EDITOR NOTE: Dollar hegemony is a threat to long-term Chinese interests. That’s a thesis that many in China share. Yet should they take the risk of decoupling from the US dollar? This would be an aggressive move not only escalating US-China tensions, but one that would put both nations at risk. It would also require China to speed-up the internationalization of its own domestic currency, which can lead to the toppling of the dollar’s global status. Yet some of the more extreme elements in the Chinese government would support this move. Chances are that it’s going to happen sooner or later. And those left holding US dollars may see a massive devaluation of the currency (and loss of wealth) as the dollar loses its status as the world’s most valued reserve currency.
With all eyes on Trump's Tuesday evening Rose Garden speech which unveiled that he'll sign new and punitive measures indirectly targeting China — namely the Hong Kong Autonomy Act, a bipartisan measure to penalize banks that work with Chinese officials found to be interfering in Hong Kong affairs — it remains that arguably the most important recent statements out of China came not from current government officials, but from Zhou Li, the 65-year-old former deputy head of the Chinese Communist Party's International Liaison Department. He's considered an important voice who echoes the outside the box thinking and general "talk" of the communist party's diplomatic establishment.
Amid the soaring US-China tension which could give way to a military stand-off in the South China Sea, given the presence and military exercises of two US supercarriers there, Zhou Li earlier this month issued what many see as the more radical 'extreme thinking' out of the communist party: an eventual decoupling of the Chinese yuan from the US dollar.
This would be a "full-blown escalation" with no off ramp scenario. But given the tit-for-tat with Washington is likely to lead precisely to further extreme responses on both sides, Zhou's position could in the end be the final weapon Beijing ultimately and no doubt reluctantly pulls out of its arsenal. Now is the time for Beijing to begin insulating itself from “dollar hegemony and gradually achieve the decoupling of the renminbi from the US currency,” Zhou argued. “The US dollar could become a major risk issue that ‘has us by the throat’.”
He penned an article widely reported on in regional media which "predicts industrial supply chains being torn up, a China-U.S. decoupling and a world split into dollar and yuan economic blocs." This would take China, contrary to President Xi's ambitious plans for his country as an expanding global economic power, into a 'forced' unprecedented level of isolation.
“By taking advantage of the dollar’s global monopoly position in the financial sector, the US will pose an increasingly severe threat to China’s further development,” Zhou wrote in the article originally published by the Beijing-based think tank Chongyang Institute for Financial Studies at Renmin University.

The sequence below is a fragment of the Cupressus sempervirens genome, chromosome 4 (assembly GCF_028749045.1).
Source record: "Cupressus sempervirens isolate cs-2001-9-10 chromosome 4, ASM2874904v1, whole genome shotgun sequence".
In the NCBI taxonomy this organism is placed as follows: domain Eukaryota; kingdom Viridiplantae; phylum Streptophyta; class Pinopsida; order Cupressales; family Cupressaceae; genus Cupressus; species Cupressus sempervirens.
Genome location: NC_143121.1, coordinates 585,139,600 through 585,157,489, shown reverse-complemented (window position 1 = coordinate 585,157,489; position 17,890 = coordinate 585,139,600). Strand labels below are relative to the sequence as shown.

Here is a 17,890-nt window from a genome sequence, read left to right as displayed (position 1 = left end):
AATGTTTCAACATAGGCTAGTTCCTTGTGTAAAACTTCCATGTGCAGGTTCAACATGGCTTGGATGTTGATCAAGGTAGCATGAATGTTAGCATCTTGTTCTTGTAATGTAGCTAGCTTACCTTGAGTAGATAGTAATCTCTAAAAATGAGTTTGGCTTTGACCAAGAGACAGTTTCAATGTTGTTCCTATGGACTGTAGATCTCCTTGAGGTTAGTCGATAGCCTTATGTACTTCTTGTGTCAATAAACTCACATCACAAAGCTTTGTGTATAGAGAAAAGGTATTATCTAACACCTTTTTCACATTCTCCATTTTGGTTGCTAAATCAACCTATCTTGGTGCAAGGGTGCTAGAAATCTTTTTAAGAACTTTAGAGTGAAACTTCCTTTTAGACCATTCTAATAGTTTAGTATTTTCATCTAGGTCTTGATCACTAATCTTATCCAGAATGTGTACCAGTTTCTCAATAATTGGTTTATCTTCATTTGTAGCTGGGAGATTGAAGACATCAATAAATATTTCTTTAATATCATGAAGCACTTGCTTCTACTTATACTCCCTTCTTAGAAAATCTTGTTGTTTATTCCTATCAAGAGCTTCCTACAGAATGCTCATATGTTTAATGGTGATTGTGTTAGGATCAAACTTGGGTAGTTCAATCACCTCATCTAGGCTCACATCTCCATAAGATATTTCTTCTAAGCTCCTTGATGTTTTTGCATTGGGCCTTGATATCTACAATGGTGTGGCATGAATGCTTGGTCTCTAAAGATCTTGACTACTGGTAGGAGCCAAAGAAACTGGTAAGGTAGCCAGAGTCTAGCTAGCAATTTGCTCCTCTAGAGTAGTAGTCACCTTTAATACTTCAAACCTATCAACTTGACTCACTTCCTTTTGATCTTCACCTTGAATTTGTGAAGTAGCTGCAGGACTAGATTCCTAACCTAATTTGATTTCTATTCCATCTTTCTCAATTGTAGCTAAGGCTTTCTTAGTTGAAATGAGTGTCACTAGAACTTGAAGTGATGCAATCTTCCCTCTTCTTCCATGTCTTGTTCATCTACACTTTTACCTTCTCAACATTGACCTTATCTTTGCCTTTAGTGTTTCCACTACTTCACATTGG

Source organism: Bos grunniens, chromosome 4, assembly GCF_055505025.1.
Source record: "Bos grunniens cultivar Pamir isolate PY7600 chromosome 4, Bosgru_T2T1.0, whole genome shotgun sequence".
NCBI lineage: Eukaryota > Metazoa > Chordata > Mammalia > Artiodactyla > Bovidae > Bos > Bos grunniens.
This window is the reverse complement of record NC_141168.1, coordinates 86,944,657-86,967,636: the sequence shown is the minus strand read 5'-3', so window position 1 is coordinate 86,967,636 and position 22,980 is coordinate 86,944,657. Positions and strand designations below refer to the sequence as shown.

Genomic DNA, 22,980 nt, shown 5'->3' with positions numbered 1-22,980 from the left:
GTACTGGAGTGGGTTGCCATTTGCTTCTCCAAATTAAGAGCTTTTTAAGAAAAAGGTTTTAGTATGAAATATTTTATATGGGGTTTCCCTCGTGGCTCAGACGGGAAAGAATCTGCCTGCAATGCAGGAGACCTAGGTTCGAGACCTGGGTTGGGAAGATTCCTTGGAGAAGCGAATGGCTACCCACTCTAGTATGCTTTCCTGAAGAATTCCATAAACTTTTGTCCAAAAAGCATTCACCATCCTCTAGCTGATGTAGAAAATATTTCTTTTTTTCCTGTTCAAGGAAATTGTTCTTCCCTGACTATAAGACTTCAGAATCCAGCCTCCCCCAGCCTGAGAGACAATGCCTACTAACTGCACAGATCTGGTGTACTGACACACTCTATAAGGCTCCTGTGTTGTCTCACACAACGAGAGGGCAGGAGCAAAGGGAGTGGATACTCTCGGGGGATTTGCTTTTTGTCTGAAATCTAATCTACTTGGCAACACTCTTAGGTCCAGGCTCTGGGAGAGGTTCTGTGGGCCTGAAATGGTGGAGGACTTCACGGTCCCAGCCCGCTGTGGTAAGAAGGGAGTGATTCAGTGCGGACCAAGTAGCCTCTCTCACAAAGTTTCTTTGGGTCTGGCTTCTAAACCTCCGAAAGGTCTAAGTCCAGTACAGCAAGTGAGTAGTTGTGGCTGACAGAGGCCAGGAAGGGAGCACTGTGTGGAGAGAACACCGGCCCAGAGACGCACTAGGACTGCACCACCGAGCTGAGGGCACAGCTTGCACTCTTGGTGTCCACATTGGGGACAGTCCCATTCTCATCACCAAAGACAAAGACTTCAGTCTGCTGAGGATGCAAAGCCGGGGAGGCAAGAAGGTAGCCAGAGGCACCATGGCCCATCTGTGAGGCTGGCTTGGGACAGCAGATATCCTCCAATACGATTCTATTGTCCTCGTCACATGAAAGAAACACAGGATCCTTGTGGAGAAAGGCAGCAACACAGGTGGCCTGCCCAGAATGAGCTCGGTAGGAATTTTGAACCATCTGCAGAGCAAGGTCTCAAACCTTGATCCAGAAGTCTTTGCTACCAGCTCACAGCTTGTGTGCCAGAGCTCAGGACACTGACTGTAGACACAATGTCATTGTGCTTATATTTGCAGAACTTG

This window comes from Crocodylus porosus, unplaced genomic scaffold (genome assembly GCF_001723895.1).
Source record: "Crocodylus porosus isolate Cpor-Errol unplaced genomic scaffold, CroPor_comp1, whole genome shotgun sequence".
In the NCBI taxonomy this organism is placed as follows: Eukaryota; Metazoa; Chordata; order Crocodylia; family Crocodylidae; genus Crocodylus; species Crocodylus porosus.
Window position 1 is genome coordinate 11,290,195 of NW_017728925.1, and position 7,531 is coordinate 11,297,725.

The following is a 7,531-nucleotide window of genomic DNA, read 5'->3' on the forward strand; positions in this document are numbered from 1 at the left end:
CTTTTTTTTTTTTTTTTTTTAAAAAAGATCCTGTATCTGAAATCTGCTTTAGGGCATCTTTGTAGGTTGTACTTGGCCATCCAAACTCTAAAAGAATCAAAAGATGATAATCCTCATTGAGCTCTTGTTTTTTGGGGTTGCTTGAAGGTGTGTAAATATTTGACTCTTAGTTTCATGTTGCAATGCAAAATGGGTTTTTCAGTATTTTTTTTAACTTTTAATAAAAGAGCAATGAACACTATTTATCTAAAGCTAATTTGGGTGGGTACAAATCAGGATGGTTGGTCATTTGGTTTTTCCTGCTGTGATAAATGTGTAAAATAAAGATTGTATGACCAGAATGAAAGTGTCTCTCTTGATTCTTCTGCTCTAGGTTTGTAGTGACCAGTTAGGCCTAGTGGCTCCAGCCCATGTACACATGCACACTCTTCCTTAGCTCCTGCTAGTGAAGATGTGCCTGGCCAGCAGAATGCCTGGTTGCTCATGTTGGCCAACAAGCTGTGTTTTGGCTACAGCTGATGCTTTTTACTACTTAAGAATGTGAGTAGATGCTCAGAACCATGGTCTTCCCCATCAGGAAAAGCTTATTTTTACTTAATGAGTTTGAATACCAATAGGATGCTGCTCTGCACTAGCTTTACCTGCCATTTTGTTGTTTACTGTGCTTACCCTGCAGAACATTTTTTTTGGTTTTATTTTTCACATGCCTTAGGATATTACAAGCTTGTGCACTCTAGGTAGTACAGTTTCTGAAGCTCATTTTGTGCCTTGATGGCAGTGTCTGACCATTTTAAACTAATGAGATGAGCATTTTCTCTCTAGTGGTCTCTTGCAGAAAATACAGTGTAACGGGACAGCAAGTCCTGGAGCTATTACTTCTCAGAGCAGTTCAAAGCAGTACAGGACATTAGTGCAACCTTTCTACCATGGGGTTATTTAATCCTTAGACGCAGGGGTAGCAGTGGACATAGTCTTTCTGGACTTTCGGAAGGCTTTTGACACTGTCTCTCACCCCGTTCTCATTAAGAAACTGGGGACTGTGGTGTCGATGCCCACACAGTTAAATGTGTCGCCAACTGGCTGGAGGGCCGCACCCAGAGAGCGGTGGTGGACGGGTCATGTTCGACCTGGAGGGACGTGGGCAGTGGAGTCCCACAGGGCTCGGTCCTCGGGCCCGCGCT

Framing what's at issue behind the former high ranking diplomat's rationale, The South China Morning Post summarized:
The US had been able to leverage the dollar-dominated SWIFT international payments messaging system to extend “long-arm jurisdiction” for its policies outside America, including sanctioning Russia and Iran, Zhou noted. Sanctions against energy suppliers could jeopardise China’s energy security, he warned.
And further: "China must accelerate the internationalization of the yuan, speed up the increase in cross-border payments and clearing arrangements for the yuan, establish local currency settlement mechanisms with more countries, and create conditions to maximise the use of the Chinese currency in global industrial supply chains, Zhou said."
Broadly, in this most dire scenario spelled out by Zhou, decoupling would only be possible should a ripple effect of 'walling off' in other Chinese sectors also be aggressively pursued and in progress.
"Beijing should seize the opportunity to build China-centric regional industrial chains, given the continued devastation to overseas demand and the disruption of global supply chains caused by the coronavirus," SCMP wrote of his words.
"In addition, Zhou warned, China should brace for a worldwide food crisis and the return of international terrorism during the pandemic," the report also noted.
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In a brief outline presented separately by Nikkei, Zhou's position is that the Chinese must prepare:
1. For the deterioration of Sino-U.S. relations and the full escalation of the struggle.
2. To cope with shrinking external demand and a disruption of supply chains.
3. For a new normal of coexisting with the novel coronavirus pandemic over the long term.
4. To leave the dollar hegemony and gradually realize the decoupling of the yuan from the dollar.
5. For the outbreak of a global food crisis.
6. For a resurgence of international terrorism.
Again, such a grim position forecasting isolation is nowhere near the official Chinese Communist Party line, but represents a predicted necessary future reaction to full-blown long lasting conflict with the US.
Originally posted on ZeroHedge